PPR announced, but implementation stallsAmid much fanfare on January 10, Energy Minister Janardan Sharma announced the Power Purchase Rates (PPR) at which the Nepal Electricity Authority (NEA) would buy electricity from reservoir, peaking and run-of-the-river type projects.
Amid much fanfare on January 10, Energy Minister Janardan Sharma announced the Power Purchase Rates (PPR) at which the Nepal Electricity Authority (NEA) would buy electricity from reservoir, peaking and run-of-the-river type projects. The motive was to boost investment in hydropower development.
The new rates were fixed as part of the government’s decision to implement the National Energy Crisis Reduction and Electricity Development Decade Guideline which aims to generate 10,000 MW of energy within 10 years. A Cabinet meeting held last February had endorsed the guideline.
In a way, Minister Sharma’s action was aimed at reminding the NEA about the Cabinet decision. The move also clarified the process as the new rates were also fixed. And this has boosted the optimism of private sector players.
But in the 10 days since the minister’s announcement, virtually nothing has happened as the Ministry of Energy is at loggerheads with the NEA over the procedure to be followed to move ahead.
While the state-owned power utility is awaiting a formal directive from the ministry for the implementation of the new rates, the ministry, on the other hand, is of the view that since the decision has been endorsed by a Cabinet meeting, and a directive has been sent to the NEA, it is up to the authority to implement the decision.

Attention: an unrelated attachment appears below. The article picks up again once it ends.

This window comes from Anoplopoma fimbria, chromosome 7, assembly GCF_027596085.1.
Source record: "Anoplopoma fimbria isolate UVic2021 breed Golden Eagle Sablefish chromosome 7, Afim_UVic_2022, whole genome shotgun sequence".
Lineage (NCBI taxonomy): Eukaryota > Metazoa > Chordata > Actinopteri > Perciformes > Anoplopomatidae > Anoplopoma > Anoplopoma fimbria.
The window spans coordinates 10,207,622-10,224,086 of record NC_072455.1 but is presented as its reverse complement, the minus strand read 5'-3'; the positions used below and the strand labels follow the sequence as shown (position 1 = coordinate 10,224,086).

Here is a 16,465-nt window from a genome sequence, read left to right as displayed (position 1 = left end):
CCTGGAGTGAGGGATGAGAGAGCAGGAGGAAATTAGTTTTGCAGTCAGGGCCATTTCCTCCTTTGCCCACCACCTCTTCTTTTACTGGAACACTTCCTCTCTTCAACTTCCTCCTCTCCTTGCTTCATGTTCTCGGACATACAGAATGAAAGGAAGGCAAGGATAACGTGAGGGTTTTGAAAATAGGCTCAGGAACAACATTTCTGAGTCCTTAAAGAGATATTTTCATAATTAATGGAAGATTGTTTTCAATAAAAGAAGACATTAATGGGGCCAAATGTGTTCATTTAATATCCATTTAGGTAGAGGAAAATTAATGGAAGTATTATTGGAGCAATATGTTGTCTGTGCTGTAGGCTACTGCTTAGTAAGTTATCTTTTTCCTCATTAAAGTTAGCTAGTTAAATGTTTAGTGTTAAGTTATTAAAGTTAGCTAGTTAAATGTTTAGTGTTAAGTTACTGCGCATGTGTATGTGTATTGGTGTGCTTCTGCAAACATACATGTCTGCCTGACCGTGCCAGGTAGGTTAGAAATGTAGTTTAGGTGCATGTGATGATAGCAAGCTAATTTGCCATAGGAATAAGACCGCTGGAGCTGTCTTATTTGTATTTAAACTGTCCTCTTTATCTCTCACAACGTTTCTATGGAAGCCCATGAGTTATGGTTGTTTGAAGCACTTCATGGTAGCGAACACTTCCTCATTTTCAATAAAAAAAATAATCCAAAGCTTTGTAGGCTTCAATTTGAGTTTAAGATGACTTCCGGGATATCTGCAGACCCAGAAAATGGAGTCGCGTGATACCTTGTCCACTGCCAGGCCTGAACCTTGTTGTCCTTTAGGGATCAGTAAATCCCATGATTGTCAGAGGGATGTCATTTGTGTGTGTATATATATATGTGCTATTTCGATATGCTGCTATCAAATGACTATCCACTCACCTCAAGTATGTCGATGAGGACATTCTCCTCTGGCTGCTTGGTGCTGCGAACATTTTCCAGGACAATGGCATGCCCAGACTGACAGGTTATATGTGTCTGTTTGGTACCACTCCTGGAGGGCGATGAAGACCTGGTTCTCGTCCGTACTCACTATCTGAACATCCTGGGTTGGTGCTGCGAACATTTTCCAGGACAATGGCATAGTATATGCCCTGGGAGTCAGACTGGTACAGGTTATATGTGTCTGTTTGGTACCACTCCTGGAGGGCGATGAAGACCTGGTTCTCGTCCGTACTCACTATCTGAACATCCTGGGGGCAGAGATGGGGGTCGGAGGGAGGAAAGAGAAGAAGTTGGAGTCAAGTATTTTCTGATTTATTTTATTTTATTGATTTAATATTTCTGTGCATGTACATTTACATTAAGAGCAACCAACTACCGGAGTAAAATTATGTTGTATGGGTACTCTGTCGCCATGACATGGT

“The NEA is a fully government owned entity. As per the Electricity Act 1992, we are compelled to abide by the decision of the Energy Ministry once we get a formal directive,” NEA spokesperson Prabal Adhikari said. According to him, the NEA will then take the matter to its board and then endorse it, opening the way for hydropower project developers to seal Power Purchase Agreements (PPA) under the new terms.
As per the rates made public by the ministry, reservoir type projects will get Rs12.40 per unit during the dry season (December to May). The PPR for the wet season (June to November) has been fixed at Rs7.10 per unit.
Likewise, the PPR for peaking run-of-the-river projects has been fixed at Rs10.55 per unit during the dry season and Rs8.40 per unit during the wet season. Similarly, run-of-the-river projects with a capacity of more than 100 MW will get Rs8.40 per unit during the dry season and Rs4.80 per unit during the wet season.
These rates will be raised at the rate of 3 percent annually for a period of eight years, according to the ministry. The ministry has, however, said return on equity of individual projects that generate revenue by selling electricity to the NEA should be equivalent to or less than 17 percent.
According to Gokarna Raj Panta, deputy spokesperson for the Energy Ministry, the ministry is of the view that since the Cabinet has endorsed the guideline, there is no need to issue a fresh directive for the NEA to take the matter to its board. “We can send a copy of the decision sent earlier if the NEA needs it now,” Panta said.
The divergence of views between government agencies on such a petty matter has put private developers in a fix.
“The decision now seems like a populist move,” said Shailendra Guragain, president of the Independent Power Producers’ Association of Nepal (Ippan).
According to him, if the ministry had the intention of implementing the past decision, it could simply have directed the NEA to make a board decision and move ahead. He added that the recently published PPR might not encourage investors if implementation takes time.
“It takes seven to 10 years to build a storage type project. If the plan isn’t implemented on time, it will not attract developers,” Guragain said.